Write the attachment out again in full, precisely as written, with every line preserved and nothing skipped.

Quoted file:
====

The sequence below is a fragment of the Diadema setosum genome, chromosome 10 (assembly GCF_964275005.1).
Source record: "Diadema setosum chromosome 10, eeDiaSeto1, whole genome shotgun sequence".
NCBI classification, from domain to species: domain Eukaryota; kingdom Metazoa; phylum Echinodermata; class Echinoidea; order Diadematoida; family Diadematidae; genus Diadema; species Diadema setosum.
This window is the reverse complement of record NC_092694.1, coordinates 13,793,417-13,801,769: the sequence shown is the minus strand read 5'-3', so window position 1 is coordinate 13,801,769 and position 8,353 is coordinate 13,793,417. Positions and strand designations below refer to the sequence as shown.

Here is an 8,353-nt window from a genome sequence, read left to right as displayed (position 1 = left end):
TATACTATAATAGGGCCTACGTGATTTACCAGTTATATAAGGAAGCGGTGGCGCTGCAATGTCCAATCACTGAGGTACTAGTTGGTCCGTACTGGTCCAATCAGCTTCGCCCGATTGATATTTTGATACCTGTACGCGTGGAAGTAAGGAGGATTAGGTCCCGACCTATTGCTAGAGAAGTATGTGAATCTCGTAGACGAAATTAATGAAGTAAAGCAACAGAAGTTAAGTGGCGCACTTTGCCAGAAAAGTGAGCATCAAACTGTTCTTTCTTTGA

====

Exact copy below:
The sequence below is a fragment of the Diadema setosum genome, chromosome 10 (assembly GCF_964275005.1).
Source record: "Diadema setosum chromosome 10, eeDiaSeto1, whole genome shotgun sequence".
NCBI classification, from domain to species: domain Eukaryota; kingdom Metazoa; phylum Echinodermata; class Echinoidea; order Diadematoida; family Diadematidae; genus Diadema; species Diadema setosum.
This window is the reverse complement of record NC_092694.1, coordinates 13,793,417-13,801,769: the sequence shown is the minus strand read 5'-3', so window position 1 is coordinate 13,801,769 and position 8,353 is coordinate 13,793,417. Positions and strand designations below refer to the sequence as shown.

Here is an 8,353-nt window from a genome sequence, read left to right as displayed (position 1 = left end):
TATACTATAATAGGGCCTACGTGATTTACCAGTTATATAAGGAAGCGGTGGCGCTGCAATGTCCAATCACTGAGGTACTAGTTGGTCCGTACTGGTCCAATCAGCTTCGCCCGATTGATATTTTGATACCTGTACGCGTGGAAGTAAGGAGGATTAGGTCCCGACCTATTGCTAGAGAAGTATGTGAATCTCGTAGACGAAATTAATGAAGTAAAGCAACAGAAGTTAAGTGGCGCACTTTGCCAGAAAAGTGAGCATCAAACTGTTCTTTCTTTGA